For all its obvious artificial nature, the Ghost seemed put-out at his abrupt order. However, it wisely remained silent all the way up to the point when the Warlock moved down to the stop valves and began trying to shut the smaller ones off. "Thank you for finally trusting me with something," the AI remarked sardonically. "Let me guess; you're planning on making a cannon from scratch out of this...assuming the entire place doesn't go up."

"No," Inaho corrected, not looking up from his work. "That would be impractical as well as dangerous."

"Well then...mind filling me in on what you're doing? I can do more than bring a dead body back to life and store things, you know." The Ghost seemed to be filled with pride as he said, “I also have access to a plethora of weapons systems, from old powder-propellant pre-Golden Age weapons to the latest-model pulse rifles. For instance, did you know that there are currently six different models in Hakke’s Psi family of pulse rifles?”

As difficult as it was for him to understand just what kinds of other emotions the AI might have been feeling – that is, if it wasn't an elaborate simulation – the exasperation was plain enough. In all likelihood, that understanding came from the nagging suspicion that he was well-accustomed to it for the same habit of his. At least...was it a habit? The brown-haired Guardian didn't feel the need to delve into it, nor waste time explaining his plan; he only needed the Ghost to perform certain tasks when he needed them done. He really didn't want to soothe hurt feelings when the current situation was a struggle for survival.

"Guardian?" the Ghost prompted, sounding for all the world like a person trying to physically poke him to get his attention.

"I require concentration if we're to make it out alive." Silently, he was glad his flat, monotone voice gave nothing of his own exasperation away.

He could swear he heard his Ghost sigh. "Fine, you win. Just so you know, a lecture's on the horizon with that attitude. Not from me, but Commander Zavala's going to rip you a new one no matter how talented you are."

"Rip me a new what?"

"...Nevermind. Just hurry up with whatever it is you're doing," the AI complained as the grenades disappeared from his hand.

Inaho refrained from pointing out that the Ghost's distraction had already delayed him by some necessary seconds, resuming his rapid work. The longer it took, the more chances increased that his presence would be noticed. While perhaps complacent, the Fallen were certainly not completely oblivious, he would be discovered if they dawdled.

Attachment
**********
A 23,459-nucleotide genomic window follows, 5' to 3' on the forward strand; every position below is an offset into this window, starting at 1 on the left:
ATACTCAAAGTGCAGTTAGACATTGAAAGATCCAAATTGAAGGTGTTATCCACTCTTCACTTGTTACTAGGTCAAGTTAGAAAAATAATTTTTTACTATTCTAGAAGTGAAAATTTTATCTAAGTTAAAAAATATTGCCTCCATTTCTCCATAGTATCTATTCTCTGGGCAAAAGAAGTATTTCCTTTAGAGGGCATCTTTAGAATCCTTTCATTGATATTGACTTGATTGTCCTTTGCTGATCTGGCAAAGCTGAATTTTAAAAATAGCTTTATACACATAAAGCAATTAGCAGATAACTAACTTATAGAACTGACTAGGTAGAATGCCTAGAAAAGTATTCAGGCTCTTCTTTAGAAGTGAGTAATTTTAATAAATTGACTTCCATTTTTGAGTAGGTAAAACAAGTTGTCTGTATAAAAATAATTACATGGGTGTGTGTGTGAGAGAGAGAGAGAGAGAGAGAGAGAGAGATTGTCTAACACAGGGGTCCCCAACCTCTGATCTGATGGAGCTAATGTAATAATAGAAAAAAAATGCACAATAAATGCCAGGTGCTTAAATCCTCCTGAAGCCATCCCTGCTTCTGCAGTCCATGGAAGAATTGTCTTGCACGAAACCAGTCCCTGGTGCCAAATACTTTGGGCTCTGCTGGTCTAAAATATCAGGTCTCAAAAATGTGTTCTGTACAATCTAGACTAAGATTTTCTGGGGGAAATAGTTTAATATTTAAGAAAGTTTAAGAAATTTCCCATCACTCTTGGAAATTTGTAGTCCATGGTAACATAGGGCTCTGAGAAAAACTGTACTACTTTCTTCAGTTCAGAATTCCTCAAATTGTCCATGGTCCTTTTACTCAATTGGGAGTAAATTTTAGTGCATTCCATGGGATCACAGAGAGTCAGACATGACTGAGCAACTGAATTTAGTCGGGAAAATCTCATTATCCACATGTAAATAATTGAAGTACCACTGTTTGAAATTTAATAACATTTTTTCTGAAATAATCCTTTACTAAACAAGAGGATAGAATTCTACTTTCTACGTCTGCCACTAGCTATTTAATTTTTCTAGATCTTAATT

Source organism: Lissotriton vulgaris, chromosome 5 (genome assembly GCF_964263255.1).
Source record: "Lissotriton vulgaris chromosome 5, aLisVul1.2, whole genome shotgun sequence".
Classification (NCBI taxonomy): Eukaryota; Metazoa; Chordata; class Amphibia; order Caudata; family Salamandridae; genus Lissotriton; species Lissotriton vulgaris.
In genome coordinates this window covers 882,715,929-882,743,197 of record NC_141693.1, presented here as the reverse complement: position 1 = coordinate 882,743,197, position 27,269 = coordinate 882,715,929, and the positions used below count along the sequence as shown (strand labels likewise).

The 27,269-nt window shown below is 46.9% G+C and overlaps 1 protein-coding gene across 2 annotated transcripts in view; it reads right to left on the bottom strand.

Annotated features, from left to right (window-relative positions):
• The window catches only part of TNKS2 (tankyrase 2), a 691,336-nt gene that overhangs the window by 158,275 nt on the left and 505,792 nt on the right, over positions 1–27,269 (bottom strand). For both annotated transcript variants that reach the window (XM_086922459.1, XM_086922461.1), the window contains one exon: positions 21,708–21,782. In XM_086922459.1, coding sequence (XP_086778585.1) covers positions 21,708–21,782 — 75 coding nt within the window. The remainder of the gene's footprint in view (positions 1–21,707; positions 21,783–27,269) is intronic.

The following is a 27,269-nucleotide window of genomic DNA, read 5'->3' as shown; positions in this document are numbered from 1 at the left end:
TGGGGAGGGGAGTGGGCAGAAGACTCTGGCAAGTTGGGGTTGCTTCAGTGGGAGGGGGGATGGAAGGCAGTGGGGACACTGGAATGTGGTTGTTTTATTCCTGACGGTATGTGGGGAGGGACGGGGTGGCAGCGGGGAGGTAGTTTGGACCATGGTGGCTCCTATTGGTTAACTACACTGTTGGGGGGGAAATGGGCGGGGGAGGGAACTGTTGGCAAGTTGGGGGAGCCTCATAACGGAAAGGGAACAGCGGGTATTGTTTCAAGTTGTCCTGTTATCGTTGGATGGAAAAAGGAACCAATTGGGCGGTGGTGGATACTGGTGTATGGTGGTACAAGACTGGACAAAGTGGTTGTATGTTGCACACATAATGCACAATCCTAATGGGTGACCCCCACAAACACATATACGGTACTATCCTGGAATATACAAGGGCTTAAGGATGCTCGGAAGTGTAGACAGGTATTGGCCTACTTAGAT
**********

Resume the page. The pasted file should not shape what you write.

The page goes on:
Fortunately, the peculiar construct wasted no further time with sarcastic, annoyed comments as they both worked. The reward came when moments later, it announced it had completed its work. "That part's done," it commented with a note of satisfaction.

The Guardian did not so much as reply as accepted the hacked grenade and attached it to the underside of the pipe with half-shredded plastic fibres before gripping the shutoff valve and giving it a hard turn. It was more physical exertion than he had wanted to be subjected to, but it was necessary if he wanted to avoid sending up the entire complex.

Hurrying to the second point along the second main, Inaho repeated the process. Grunting with satisfaction at his handiwork, he descended the ladder to the ground once again as quietly as possible. With his slight stature it shouldn't have been too difficult, but the heavy protective clothing he had been resurrected in likely weighed several extra kilograms. Troublesome, he thought.

Even more troublesome was having to skirt the large open area in order to reach the gas mains rimming the buildings on the other side. For all their seeming obliviousness, the Vandals at least had good eyesight or else equipment which extended their natural range of vision. The Voidwalker suspected the latter; the aliens appeared to have the advantage in darker places, so it stood to reason the bright light of open areas made it more difficult for them to see. He would have to observe them carefully for such weaknesses even as he fought; the information would be valuable later on.